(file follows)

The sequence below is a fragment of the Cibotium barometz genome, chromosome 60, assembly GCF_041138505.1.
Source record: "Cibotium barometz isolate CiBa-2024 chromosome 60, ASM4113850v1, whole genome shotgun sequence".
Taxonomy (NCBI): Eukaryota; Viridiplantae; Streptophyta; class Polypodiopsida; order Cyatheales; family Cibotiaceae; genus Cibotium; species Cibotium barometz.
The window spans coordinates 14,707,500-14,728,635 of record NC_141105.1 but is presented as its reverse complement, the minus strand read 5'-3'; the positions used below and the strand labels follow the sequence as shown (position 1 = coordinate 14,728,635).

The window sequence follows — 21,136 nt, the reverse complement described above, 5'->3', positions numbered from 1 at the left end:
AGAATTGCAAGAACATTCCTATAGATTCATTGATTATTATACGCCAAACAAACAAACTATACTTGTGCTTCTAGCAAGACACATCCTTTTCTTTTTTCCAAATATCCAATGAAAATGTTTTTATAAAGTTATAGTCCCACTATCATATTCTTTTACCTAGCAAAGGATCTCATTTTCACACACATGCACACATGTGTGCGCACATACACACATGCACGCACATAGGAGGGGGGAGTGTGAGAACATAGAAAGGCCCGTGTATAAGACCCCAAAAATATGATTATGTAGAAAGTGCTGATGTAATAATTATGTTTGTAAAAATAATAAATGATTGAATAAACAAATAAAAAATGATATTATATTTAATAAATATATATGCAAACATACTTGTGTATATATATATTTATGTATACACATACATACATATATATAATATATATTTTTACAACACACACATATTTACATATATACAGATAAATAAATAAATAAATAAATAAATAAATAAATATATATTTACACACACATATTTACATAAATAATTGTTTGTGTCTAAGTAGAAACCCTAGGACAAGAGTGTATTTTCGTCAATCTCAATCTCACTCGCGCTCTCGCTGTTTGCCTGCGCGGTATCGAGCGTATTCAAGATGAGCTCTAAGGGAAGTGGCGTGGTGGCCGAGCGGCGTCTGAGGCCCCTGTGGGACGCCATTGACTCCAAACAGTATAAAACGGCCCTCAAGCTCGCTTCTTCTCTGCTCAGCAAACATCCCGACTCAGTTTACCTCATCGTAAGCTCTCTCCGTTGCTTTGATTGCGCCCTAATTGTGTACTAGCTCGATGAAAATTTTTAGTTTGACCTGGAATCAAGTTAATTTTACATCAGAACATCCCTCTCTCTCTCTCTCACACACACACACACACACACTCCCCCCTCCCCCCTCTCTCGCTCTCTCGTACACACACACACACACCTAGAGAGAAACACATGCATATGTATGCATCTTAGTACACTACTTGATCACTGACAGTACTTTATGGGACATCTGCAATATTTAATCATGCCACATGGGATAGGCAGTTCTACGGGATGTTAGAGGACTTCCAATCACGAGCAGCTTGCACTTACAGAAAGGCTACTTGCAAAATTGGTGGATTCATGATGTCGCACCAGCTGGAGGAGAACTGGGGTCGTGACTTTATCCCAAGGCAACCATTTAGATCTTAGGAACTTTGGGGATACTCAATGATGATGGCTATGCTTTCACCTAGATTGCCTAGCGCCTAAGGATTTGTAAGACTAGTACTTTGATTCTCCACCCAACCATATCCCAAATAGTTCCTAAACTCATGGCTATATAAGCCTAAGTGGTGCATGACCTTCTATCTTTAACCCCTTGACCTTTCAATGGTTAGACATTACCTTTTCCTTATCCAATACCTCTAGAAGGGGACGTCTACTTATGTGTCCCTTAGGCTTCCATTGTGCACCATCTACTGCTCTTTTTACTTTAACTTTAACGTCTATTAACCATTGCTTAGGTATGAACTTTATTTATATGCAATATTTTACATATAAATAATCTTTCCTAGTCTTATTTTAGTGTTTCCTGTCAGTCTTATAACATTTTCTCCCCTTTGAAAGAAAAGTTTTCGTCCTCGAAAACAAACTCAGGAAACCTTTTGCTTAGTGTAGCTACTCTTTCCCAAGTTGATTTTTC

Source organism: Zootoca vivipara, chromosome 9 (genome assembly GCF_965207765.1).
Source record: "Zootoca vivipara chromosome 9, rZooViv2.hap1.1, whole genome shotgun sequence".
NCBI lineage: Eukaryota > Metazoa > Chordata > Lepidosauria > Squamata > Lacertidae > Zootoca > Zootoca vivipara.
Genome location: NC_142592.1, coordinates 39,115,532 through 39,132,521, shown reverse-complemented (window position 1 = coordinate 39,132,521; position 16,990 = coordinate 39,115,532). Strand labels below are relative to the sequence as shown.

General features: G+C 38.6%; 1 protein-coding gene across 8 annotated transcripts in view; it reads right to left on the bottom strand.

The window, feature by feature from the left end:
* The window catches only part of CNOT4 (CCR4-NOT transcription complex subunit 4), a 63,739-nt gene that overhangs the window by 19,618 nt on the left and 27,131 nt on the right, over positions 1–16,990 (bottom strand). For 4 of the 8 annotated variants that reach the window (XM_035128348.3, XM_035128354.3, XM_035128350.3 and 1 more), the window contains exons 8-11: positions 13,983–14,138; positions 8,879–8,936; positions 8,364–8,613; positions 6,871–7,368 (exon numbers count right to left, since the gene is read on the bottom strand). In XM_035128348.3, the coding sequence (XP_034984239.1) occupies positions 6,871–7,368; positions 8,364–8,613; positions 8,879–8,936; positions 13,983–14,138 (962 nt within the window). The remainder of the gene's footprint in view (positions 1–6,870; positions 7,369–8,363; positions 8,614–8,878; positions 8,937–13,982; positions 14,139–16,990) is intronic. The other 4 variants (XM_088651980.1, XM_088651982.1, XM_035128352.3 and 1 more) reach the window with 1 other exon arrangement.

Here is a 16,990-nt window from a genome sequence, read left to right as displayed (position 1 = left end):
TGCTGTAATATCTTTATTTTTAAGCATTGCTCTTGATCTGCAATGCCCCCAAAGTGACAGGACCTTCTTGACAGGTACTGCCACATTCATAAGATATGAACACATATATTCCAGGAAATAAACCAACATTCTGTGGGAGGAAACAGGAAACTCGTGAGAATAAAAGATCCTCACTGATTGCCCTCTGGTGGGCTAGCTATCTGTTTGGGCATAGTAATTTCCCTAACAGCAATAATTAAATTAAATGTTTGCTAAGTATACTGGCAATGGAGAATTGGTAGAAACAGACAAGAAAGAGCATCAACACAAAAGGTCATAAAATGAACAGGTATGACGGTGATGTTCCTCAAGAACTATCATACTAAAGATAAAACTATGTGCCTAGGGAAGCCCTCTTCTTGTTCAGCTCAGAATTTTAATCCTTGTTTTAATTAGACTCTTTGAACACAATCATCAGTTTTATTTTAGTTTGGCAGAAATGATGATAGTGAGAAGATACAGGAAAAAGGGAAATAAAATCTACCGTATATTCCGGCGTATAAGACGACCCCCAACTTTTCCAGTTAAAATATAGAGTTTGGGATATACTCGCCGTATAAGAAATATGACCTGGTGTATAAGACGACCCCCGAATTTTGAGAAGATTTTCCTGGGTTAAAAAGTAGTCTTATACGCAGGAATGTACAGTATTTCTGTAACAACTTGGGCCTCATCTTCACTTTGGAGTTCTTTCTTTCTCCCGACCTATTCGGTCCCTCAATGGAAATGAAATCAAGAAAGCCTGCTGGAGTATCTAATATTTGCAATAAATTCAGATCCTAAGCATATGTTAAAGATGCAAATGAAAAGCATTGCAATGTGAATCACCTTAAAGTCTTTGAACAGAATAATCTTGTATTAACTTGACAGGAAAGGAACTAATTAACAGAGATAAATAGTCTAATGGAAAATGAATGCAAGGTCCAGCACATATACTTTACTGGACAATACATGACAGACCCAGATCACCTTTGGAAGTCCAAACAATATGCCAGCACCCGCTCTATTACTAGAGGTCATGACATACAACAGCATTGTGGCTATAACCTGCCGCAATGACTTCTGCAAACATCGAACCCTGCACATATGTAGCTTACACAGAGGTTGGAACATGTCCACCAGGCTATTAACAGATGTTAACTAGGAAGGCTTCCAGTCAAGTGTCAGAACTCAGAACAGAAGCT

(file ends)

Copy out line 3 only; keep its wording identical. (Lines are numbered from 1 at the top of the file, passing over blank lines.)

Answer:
Taxonomy (NCBI): Eukaryota; Viridiplantae; Streptophyta; class Polypodiopsida; order Cyatheales; family Cibotiaceae; genus Cibotium; species Cibotium barometz.